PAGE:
Reproducible (Operations) Research

A primer on reproducible research and why the O.R. community should care about it.

Reproducible  (Operations) Research

A primer on reproducible research and why the O.R. community should care about it.

By Scott Nestler

“Let’s be clear: the work of science has nothing whatever to do with consensus, which is the business of politics. What is relevant is reproducible results. The greatest scientists in history are great precisely because they broke with the consensus.”
– Michael Crichton
Buried in the middle of physican-author Michael Crichton’s quote about the place (or lack thereof) of consensus in science, is an alliteration – reproducible results – that he claims (and I suspect most would agree) is relevant to science [1]. The traditional meaning of reproducible results addresses the verification of a scientific experiment by other researchers using an independent experiment. However, computational science poses new challenges to the scientific tradition [2]. Science often proceeds by iterative refinements where the works themselves (i.e., the explicit computations) are seldom published, and it is difficult for others to refine or improve them [3]. As expressed by the Yale Law School Roundtable on Data and Code Sharing, “Generating verifiable knowledge has long been scientific discovery’s central goal, yet today it’s impossible to verify most of the computational results that scientists present at conferences and in papers” [4].

Using the definition of Baggerly and Berry, reproducible research (RR) generally means that conclusions from a single experiment can be reproduced based on the measurements from that single experiment [5]. Note that it does not mean that anyone conducting the experiment again (but recording different measurements) would get the same results. A more precise definition for use in the computational sciences, might be: Reproducible research refers to the idea that the ultimate product of research is the paper along with the full computational environment used to produce the results in the paper such as the code, data, etc. necessary for reproduction of the results and building upon the research [6]. While the majority of the discussions regarding RR have been in some intersection of the medical, bioinformatics/computational biology, signal processing and statistical communities, this is a topic which operations researchers should care about as well.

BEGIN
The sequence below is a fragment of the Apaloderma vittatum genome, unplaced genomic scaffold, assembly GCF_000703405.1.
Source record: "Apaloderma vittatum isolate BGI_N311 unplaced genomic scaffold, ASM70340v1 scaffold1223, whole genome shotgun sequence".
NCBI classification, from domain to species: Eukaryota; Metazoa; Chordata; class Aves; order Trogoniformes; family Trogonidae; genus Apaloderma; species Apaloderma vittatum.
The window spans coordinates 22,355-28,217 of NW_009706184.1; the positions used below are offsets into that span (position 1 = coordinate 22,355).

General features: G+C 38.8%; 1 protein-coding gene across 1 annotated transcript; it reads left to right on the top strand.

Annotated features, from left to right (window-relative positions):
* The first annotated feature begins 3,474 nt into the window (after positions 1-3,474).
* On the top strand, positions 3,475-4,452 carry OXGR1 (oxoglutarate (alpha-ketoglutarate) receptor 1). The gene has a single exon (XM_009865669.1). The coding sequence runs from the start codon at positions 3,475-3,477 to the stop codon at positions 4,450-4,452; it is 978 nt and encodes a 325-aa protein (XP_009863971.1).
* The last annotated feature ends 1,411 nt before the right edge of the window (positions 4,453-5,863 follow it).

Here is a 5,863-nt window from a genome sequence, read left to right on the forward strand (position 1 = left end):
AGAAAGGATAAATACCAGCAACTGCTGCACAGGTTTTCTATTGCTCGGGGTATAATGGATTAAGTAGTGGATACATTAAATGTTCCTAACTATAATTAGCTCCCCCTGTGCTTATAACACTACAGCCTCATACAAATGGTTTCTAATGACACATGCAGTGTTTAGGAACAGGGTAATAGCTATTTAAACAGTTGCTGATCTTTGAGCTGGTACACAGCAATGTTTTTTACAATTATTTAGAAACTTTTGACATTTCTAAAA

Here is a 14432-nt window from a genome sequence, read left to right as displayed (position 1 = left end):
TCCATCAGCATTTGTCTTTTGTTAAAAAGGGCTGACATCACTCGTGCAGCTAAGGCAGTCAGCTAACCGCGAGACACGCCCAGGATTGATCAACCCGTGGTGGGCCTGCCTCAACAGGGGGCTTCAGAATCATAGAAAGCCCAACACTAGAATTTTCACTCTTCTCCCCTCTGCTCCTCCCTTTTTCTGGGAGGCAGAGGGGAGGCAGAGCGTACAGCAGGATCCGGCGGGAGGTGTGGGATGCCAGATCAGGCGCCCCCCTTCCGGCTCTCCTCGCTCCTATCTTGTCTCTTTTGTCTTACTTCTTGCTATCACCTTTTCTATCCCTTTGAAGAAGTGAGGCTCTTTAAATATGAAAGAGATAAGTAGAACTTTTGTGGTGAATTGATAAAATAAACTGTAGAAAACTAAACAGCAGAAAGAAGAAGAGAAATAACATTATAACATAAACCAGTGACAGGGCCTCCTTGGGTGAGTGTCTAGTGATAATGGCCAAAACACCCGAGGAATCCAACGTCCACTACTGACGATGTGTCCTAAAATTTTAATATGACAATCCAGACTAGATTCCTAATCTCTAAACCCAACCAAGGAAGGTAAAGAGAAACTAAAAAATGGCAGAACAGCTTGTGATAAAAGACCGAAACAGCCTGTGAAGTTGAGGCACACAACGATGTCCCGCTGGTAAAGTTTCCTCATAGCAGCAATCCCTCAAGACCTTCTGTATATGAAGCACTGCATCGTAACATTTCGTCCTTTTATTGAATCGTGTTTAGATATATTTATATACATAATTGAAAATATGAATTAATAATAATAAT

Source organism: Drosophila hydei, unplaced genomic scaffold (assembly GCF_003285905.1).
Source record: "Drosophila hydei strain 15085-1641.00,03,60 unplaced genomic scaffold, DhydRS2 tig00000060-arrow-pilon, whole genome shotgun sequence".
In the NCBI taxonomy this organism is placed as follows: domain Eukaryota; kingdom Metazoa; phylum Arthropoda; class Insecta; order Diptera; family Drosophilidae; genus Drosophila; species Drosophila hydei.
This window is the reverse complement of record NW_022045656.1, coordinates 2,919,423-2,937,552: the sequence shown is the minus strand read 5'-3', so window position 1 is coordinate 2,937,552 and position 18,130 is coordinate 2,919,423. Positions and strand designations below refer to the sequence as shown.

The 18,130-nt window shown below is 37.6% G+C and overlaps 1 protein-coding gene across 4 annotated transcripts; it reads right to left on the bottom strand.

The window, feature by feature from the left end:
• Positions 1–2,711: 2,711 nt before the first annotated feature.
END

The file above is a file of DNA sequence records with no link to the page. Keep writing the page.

Evidence of a Problem?

A number of scientific journals have recently had to publish retractions or statements of concern [7]. These have included highly regarded journals, such as: Lancet, New England Journal of Medicine, and Annals of Internal Medicine. Some awareness of this issue extends beyond scholarly journals, due to reporting in the popular media. For example, an article in The New Yorker last year attempted to answer to the question, “Is there something wrong with the scientific method?” While reproducibility (or replicability, as termed in this instance) was not the primary focus of the article, the subject is addressed [8]. The author provides a number of examples from medicine (e.g., anti-psychotic drugs, cardiac stents, Vitamin E), psychology and ecology. An article in the New York Times declared: “Reporters Find Science Journals Harder to Trust, but Not Easy to Verify [9].”

Robert Gentleman, a well-known statistician and bioinformatician, points out that in much modern research, “methodology is often so complicated and computationally expensive that the standard ... journal paper is no longer adequate. ... Most statistics papers, as published, no longer satisfy the conventional scientific criterion of reproducibility: could a reasonably competent and adequately equipped reader obtain equivalent results if the experiment or analysis were repeated? [10]” Reading through the various journals published by INFORMS, e.g., Operations Research, Management Science, INFORMS Journal on Computing, etc. or the American Statistical Association’s Technometrics, it appears the same could be said about many of the articles appearing in our professional publications. While many articles in these journals are theoretical in nature, they often include results from simulations or other computational experiments that could be prime candidates for RR, if the authors were: (1) aware of the advantages of RR, (2) familiar with helpful techniques and technological solutions, and (3) committed to “working reproducibly.”

History of and More Details About RR